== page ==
Too Little Time, Priority, Depth, and Strategy on Ethics and Compliance, say Chief Ethics and Compliance Officers; They Feel Like “Second-Class Citizens”
NEW YORK, May 31, 2018 (GLOBE NEWSWIRE) — Ethics and compliance (E&C) – the function designed to help companies’ meet their legal and ethical responsibilities and protect their reputations – is too often neglected by boards of directors at major companies, say many Chief Ethics and Compliance Officers (CECOs) in new research from LRN Corporation.
“It is settled law and policy that boards of directors are required to oversee company compliance with law and regulation, but it’s not shocking that boards may not give E&C its due, considering their huge range of responsibilities,” says David Greenberg, LRN’s special advisor, about LRN’s new report: “What’s the Tone at the Very Top? The Role of Boards in Overseeing Corporate Ethics and Compliance.”
“But the failure to oversee E&C robustly can have huge consequences, since the ethics and compliance function is tied directly to the board’s central concerns: value and reputation. An ethics and compliance failure can and does blow up companies, devastating their reputation and valuation alike,” says Emily Miner, member of the E&C advisory team at LRN. “And individual board members may also be in jeopardy in the event of E&C failures.”
The report, based on in-depth interviews with 26 present and past CECOs of large companies, found that:
- Only about 40% of CECOs reported that their boards have metrics in place for measuring E&C effectiveness.
- Only 40% of CECOs say that their boards of directors are willing to hold senior executives accountable for misconduct.
- Nearly half say that their board has not received education and training on their E&C responsibilities.
- Over 50% say that boards spend two hours or fewer working on E&C each year.
- About 40% say their boards have not done a “deep dive” on compliance failures and scandals, despite recent Department of Justice regulations requiring them to do so.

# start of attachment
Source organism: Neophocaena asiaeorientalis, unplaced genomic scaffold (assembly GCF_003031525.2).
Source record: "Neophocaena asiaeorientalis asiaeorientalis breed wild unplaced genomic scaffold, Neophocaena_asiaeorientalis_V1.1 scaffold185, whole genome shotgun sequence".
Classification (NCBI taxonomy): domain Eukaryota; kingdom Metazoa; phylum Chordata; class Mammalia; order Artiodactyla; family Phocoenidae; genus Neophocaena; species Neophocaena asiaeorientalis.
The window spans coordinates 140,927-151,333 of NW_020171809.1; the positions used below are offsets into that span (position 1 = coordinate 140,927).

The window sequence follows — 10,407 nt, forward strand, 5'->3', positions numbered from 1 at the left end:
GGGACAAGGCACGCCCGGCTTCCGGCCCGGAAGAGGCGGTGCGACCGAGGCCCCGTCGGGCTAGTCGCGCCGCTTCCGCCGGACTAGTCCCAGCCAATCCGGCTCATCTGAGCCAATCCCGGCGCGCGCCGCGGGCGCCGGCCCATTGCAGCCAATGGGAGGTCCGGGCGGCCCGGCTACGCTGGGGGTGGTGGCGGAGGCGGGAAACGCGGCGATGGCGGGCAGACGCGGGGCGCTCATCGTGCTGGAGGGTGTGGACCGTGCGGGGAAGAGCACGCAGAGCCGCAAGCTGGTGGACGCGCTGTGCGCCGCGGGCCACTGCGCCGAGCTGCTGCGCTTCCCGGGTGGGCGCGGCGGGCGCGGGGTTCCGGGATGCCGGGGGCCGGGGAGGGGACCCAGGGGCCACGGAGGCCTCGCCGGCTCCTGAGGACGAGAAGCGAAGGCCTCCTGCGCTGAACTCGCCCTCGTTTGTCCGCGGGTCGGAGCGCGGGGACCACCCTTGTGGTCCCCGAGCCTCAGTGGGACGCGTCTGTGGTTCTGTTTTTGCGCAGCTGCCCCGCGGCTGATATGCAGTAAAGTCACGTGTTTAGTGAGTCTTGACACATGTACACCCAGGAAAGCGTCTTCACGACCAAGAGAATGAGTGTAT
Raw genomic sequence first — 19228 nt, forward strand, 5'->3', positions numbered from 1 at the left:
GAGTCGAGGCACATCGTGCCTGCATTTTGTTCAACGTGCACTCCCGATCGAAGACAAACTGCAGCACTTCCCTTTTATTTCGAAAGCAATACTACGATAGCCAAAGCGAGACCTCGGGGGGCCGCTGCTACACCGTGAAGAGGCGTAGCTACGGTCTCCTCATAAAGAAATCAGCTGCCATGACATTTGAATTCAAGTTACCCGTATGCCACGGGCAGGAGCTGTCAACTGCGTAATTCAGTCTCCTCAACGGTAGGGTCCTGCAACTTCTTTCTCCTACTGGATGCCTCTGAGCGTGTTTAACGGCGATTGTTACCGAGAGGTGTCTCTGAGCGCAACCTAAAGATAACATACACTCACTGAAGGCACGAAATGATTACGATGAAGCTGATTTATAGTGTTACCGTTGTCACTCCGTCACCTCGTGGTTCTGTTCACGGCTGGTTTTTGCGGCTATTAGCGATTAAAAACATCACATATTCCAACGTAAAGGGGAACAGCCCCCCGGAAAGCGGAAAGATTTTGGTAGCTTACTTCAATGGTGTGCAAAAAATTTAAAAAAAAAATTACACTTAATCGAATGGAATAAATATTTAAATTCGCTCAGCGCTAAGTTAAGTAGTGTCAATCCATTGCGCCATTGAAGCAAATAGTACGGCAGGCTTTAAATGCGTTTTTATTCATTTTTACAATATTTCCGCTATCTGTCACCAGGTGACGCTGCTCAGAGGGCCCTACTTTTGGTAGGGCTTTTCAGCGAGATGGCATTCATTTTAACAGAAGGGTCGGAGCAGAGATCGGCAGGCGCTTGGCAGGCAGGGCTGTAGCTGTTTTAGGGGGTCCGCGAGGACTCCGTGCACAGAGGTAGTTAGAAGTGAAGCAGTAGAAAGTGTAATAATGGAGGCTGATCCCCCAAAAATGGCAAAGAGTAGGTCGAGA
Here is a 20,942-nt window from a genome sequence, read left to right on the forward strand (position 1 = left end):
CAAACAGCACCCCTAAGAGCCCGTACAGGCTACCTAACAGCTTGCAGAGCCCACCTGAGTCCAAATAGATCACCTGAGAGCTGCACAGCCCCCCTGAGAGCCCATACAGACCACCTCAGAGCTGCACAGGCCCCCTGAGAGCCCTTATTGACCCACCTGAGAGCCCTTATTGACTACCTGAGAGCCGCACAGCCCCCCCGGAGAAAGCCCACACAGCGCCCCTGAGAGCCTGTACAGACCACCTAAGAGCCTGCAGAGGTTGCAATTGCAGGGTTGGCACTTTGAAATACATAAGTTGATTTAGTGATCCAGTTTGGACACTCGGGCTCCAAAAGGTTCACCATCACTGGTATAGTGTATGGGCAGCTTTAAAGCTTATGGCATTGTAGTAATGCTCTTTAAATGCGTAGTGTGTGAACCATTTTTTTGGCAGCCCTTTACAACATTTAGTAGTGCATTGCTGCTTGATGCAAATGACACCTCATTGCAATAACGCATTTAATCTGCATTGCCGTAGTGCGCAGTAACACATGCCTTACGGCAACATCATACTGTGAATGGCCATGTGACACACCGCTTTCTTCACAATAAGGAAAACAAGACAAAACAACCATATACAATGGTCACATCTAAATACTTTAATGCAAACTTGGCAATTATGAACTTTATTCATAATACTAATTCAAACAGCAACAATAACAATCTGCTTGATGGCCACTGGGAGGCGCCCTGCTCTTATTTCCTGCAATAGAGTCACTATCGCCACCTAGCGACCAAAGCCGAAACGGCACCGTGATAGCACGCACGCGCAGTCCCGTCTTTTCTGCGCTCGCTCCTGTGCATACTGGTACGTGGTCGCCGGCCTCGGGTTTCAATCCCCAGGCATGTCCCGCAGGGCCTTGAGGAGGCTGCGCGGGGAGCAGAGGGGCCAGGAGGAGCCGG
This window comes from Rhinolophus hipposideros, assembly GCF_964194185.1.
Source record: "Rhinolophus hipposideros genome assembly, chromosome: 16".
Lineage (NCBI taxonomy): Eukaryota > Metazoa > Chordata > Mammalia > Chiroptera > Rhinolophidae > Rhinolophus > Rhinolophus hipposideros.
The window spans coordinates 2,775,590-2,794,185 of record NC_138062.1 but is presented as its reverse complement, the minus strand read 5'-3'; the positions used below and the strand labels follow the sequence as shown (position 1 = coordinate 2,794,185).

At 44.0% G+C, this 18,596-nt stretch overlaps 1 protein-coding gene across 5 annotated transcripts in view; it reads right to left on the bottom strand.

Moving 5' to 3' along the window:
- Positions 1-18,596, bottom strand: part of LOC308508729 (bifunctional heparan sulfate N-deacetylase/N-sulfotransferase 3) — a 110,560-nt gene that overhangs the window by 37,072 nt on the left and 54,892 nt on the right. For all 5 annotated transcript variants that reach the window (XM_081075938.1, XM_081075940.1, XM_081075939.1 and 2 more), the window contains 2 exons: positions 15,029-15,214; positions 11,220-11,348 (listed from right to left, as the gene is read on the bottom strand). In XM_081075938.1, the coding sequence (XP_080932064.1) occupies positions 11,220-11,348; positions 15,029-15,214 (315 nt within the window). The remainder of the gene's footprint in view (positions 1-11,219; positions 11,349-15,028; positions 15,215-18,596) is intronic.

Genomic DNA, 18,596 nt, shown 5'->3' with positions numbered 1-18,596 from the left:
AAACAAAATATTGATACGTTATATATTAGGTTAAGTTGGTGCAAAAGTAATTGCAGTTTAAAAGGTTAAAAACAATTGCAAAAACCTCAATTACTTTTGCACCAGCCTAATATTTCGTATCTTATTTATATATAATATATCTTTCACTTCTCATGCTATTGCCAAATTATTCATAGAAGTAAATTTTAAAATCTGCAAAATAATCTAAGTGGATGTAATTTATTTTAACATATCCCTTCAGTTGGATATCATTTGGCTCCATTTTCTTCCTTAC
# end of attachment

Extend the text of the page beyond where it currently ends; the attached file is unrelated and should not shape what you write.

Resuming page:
Giving E&C short shrift is tied to many of the corporate scandals that boards seek at all costs to avoid. Says Greenberg, a former CECO and current governance committee chair of an NYSE-listed company: “Even if ethics and compliance oversight were not a requirement, boards would still be well advised to take a hands-on approach. Smart boards do, as they recognize that one of the first questions that comes up when a compliance failure happens is, ‘Where was the board?’”
The report quotes individual CECOs on the relationship between boards and the E&C function, and the CECOs remarks underscore the gap between E&C and most boards. For instance:
- “The board should think of compliance as beyond FCPA and Sarbanes Oxley. Board members’ understanding beyond those two statutes is fuzzy at best.”
- “Unless there is a big issue, the tendency is to [just] make ethics and compliance part of the board’s pre-read packet.”
- “Boards don’t often ask ‘Tell us something we don’t know. Where are the difficult issues that we should know about that we haven’t been talking about?’”
- “The board is passive – it doesn’t have a plan or strategy for ethics and compliance. It needs one.”
- “The problem is the board doesn’t spend enough time on any ethics and compliance issue. We’re last on the agenda and often there is not time at all.”
- “I want the board to ask for an open, honest report on the status of compliance, and don’t phrase it nicely or in a way that looks good for your CEO.”
- “We don’t measure ethical culture, but we should.”
- “The board should be asking senior management something – anything – about ethics and compliance. Neither the CEO nor CFO need to report what they have done.”
Not all the findings in the study are bad news. LRN and the report emphasize how important it is for boards and leaders to create business operations and company cultures in which E&C is “built in” rather than “tacked on.” In fact, “the high-functioning boards in the companies we studied see ethics and compliance as foundational to the business, hold leadership accountable for E&C outcomes and develop a long-term game plan and rigorous metrics for the E&C function,” says Miner.
“Ultimately, the gulf between CECOs and boards can be bridged – and the companies that get it right in our study show the way – but it requires boards to take meaningful steps to acknowledge the very real financial, tactical, and moral benefits of the E&C function. Ethics and compliance needs more support and scrutiny from boards if it is to safeguard company reputation and performance,” Greenberg says.
Click here to download the report.